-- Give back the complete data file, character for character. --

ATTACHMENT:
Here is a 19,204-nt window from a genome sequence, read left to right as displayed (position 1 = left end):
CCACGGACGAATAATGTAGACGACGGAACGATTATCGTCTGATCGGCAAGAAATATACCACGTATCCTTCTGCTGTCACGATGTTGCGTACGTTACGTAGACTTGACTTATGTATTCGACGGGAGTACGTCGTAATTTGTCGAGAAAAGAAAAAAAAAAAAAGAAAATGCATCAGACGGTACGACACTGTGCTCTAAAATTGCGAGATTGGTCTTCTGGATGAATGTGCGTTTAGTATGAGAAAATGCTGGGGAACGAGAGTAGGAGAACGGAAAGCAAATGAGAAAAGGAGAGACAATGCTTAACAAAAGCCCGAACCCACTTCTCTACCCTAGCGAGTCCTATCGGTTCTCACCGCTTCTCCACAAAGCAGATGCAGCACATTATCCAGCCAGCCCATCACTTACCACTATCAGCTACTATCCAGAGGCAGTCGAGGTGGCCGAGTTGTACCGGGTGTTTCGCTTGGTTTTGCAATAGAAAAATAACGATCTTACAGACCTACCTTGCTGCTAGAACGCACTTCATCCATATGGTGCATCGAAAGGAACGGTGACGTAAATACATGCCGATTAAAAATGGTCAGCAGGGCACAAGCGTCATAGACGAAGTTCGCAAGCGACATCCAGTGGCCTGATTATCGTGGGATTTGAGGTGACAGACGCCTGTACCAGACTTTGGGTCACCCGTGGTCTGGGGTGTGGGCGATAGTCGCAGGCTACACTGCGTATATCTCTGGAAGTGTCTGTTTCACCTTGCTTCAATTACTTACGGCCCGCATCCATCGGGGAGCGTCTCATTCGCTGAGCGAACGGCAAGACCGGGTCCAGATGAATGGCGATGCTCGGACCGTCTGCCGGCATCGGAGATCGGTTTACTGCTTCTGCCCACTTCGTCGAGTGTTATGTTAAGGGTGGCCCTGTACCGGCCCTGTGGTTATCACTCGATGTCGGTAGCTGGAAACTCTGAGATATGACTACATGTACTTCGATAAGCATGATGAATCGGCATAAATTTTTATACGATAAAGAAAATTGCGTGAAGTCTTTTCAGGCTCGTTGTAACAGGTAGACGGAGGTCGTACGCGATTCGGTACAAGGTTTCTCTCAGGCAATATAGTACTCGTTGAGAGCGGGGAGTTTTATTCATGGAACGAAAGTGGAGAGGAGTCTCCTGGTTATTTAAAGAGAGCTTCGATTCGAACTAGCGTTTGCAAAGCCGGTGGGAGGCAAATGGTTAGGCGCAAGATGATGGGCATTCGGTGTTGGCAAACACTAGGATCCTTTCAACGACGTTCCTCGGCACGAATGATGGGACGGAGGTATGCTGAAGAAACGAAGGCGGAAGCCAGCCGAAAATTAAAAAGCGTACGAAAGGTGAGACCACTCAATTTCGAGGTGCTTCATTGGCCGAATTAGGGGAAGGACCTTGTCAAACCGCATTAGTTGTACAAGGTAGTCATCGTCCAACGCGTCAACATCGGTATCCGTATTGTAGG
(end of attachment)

Here is a 19,204-nt window from a genome sequence, read left to right as displayed (position 1 = left end):
CCACGGACGAATAATGTAGACGACGGAACGATTATCGTCTGATCGGCAAGAAATATACCACGTATCCTTCTGCTGTCACGATGTTGCGTACGTTACGTAGACTTGACTTATGTATTCGACGGGAGTACGTCGTAATTTGTCGAGAAAAGAAAAAAAAAAAAAGAAAATGCATCAGACGGTACGACACTGTGCTCTAAAATTGCGAGATTGGTCTTCTGGATGAATGTGCGTTTAGTATGAGAAAATGCTGGGGAACGAGAGTAGGAGAACGGAAAGCAAATGAGAAAAGGAGAGACAATGCTTAACAAAAGCCCGAACCCACTTCTCTACCCTAGCGAGTCCTATCGGTTCTCACCGCTTCTCCACAAAGCAGATGCAGCACATTATCCAGCCAGCCCATCACTTACCACTATCAGCTACTATCCAGAGGCAGTCGAGGTGGCCGAGTTGTACCGGGTGTTTCGCTTGGTTTTGCAATAGAAAAATAACGATCTTACAGACCTACCTTGCTGCTAGAACGCACTTCATCCATATGGTGCATCGAAAGGAACGGTGACGTAAATACATGCCGATTAAAAATGGTCAGCAGGGCACAAGCGTCATAGACGAAGTTCGCAAGCGACATCCAGTGGCCTGATTATCGTGGGATTTGAGGTGACAGACGCCTGTACCAGACTTTGGGTCACCCGTGGTCTGGGGTGTGGGCGATAGTCGCAGGCTACACTGCGTATATCTCTGGAAGTGTCTGTTTCACCTTGCTTCAATTACTTACGGCCCGCATCCATCGGGGAGCGTCTCATTCGCTGAGCGAACGGCAAGACCGGGTCCAGATGAATGGCGATGCTCGGACCGTCTGCCGGCATCGGAGATCGGTTTACTGCTTCTGCCCACTTCGTCGAGTGTTATGTTAAGGGTGGCCCTGTACCGGCCCTGTGGTTATCACTCGATGTCGGTAGCTGGAAACTCTGAGATATGACTACATGTACTTCGATAAGCATGATGAATCGGCATAAATTTTTATACGATAAAGAAAATTGCGTGAAGTCTTTTCAGGCTCGTTGTAACAGGTAGACGGAGGTCGTACGCGATTCGGTACAAGGTTTCTCTCAGGCAATATAGTACTCGTTGAGAGCGGGGAGTTTTATTCATGGAACGAAAGTGGAGAGGAGTCTCCTGGTTATTTAAAGAGAGCTTCGATTCGAACTAGCGTTTGCAAAGCCGGTGGGAGGCAAATGGTTAGGCGCAAGATGATGGGCATTCGGTGTTGGCAAACACTAGGATCCTTTCAACGACGTTCCTCGGCACGAATGATGGGACGGAGGTATGCTGAAGAAACGAAGGCGGAAGCCAGCCGAAAATTAAAAAGCGTACGAAAGGTGAGACCACTCAATTTCGAGGTGCTTCATTGGCCGAATTAGGGGAAGGACCTTGTCAAACCGCATTAGTTGTACAAGGTAGTCATCGTCCAACGCGTCAACATCGGTATCCGTATTGTAGG